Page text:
California Ajax Solutions Team

The X in Ajax comes from XML, which itself stands for eXtensible Markup Language. XML is a language for describing structured data, and is ideal for transmitting lists of things - such as the results of a database query. It is written in text, rather than binary. Thus, it is easily read by humans (or browsers) and it can be read programmatically. Since XML is structurally similar to HTML, it is possible to manipulate an XML document using the same functions that are used to work with HTML. XML was written in 1996 and approved as a standard in 1998, so it has been around a while.

In general, XML consists of elements, which are marked with starting and ending tags that look pretty much the same as the tags in HTML. The primary differences is that the tags in HTML are standardized so that any HTML document can be read by any browser and rendered in more or less the same way. The HTML table element always produces a table, for example. In XML, the designer specifies the name of the element and its meaning. If you are describing a person, you might have elements for name, address, telephone, email, and so on. Since only the applications that produce and consume a given set of XML elements have to agree on the names, you are free to choose whatever seems appropriate.

The tags for XML look pretty much like HTML tags, and may enclose text between the start and end element tags in the same way. There can be attributes associated with XML as well. The document itself is represented as a tree structure. A valid XML document must have exactly one root node from which everything is derived. Children of the root node must be properly nested, and may not overlap. Text containing special characters needs to be escaped in much the same was as in HTML. For example, the '<' character must be specified as &lt; to distinguish it from the start of a tag.

In the example at right, we have a tree representing a football team, in this case the New England Patriots. The team name is used as the text component of the team element. The team node has child nodes describing its conference and division. There is also a roster child node. The roster node itself has child nodes for each position (we only show one position and two players) with the position name as text. Each player at that position will have its own node, with the player node containing an attribute indicating if this player is a starter or not. The player node has two child nodes, number and name.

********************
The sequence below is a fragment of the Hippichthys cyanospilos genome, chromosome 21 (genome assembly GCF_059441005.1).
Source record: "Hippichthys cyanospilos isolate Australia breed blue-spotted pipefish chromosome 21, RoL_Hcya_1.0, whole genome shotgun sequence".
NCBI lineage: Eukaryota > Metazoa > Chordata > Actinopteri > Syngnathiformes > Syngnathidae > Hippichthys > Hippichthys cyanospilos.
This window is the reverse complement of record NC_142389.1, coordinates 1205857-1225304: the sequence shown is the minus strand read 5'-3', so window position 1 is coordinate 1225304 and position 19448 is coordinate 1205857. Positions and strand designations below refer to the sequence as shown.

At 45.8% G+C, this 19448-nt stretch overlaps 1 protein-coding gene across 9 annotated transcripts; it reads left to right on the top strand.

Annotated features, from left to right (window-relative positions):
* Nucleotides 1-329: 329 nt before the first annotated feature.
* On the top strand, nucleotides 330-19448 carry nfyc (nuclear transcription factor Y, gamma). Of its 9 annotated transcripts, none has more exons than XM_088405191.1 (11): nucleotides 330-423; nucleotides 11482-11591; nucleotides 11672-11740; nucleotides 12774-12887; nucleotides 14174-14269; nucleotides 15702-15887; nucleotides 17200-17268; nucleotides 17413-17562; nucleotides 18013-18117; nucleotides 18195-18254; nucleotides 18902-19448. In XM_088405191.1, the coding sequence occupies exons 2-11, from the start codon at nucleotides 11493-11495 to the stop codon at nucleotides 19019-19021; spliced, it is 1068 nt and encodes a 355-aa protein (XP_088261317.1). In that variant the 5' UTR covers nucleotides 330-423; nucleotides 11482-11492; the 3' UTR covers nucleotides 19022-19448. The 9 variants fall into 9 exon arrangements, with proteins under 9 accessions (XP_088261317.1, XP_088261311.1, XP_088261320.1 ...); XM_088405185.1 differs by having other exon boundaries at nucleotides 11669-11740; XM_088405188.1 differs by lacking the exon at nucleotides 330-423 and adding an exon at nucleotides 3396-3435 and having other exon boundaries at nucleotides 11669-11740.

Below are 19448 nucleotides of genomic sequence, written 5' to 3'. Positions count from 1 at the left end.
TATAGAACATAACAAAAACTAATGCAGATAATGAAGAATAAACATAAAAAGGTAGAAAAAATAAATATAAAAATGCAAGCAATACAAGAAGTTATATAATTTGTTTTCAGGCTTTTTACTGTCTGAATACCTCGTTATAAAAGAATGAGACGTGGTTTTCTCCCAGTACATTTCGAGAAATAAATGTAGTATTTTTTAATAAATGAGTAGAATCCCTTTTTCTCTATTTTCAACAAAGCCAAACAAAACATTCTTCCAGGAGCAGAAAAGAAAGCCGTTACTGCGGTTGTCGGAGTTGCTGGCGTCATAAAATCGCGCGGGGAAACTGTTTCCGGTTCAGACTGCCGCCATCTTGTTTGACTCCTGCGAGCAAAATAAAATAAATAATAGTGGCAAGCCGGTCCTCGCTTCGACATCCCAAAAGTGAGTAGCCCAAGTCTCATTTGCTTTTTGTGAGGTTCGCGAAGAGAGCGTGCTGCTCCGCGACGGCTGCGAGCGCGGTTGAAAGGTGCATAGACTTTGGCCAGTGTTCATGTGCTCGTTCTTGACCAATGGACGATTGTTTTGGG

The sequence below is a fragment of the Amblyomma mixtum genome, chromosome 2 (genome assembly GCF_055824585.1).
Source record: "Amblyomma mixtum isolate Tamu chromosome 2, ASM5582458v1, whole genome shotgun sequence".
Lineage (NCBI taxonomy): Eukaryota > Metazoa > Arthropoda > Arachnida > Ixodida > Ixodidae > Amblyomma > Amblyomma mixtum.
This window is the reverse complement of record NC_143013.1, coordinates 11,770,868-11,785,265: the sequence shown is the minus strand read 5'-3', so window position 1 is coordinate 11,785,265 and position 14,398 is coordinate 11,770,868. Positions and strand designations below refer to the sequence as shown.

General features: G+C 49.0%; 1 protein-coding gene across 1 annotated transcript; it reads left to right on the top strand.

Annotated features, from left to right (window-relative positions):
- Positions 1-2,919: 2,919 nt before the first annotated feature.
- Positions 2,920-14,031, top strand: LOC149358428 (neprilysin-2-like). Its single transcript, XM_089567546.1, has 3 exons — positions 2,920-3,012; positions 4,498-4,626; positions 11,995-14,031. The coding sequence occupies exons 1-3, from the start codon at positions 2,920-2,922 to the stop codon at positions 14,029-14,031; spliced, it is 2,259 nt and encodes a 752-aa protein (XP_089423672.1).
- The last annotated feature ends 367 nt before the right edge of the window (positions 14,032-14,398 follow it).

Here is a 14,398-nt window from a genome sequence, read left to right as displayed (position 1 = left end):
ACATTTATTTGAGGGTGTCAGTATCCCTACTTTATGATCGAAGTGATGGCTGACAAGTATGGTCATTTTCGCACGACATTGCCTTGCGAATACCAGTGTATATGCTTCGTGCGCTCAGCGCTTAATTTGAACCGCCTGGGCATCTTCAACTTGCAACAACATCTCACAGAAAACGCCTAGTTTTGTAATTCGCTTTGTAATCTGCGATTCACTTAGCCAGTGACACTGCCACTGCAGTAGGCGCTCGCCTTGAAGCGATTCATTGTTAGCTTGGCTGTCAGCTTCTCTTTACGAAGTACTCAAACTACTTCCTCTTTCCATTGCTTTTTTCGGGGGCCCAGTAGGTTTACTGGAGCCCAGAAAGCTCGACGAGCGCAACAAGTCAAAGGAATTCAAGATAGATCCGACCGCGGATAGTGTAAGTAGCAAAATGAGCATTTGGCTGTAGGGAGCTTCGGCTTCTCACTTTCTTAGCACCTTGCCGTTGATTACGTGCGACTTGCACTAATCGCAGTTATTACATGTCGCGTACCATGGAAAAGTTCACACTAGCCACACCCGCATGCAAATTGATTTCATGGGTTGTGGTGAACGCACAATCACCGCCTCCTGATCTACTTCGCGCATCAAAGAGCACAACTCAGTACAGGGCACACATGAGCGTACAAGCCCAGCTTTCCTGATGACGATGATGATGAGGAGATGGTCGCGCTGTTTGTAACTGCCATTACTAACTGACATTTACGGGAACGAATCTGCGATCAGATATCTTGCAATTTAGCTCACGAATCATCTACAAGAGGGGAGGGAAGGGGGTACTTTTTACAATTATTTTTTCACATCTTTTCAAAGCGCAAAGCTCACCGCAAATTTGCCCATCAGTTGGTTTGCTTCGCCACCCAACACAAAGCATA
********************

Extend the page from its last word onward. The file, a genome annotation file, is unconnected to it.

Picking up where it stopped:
Despite the extensible nature of XML - that is, the user-defined element names - it is often recommended that XML documents be validated. To ensure that any newly created document can be read by an existing application, a DTD (Document Type Descriptor) may be used. This specifies the names of all the tags and attributes and their structural relationship. If the consuming application is properly written to conform to the DTD, then any DTD-compliant document should work with it. Instead of behaving in unpredictable ways in response to an improperly
formed input, the document is simply rejected as being non-conforming. This is clearly safer.

While XML is widely used, there are some alternatives for passing structured data between server and client. In Ajax, JSON (JavaScript Object Notation) is sometimes used instead, as it is well-suited to forming objects that can be directly manipulated by JavaScript on the client side. It is also somewhat more 'lightweight' in that it does not require the textual overhead of starting and opening tags.

<team>New England Patriots
    <player starter="yes">
     <name>Brady, Tom</name>
    <player starter="no">
     <name>Hoyer, Brian</name>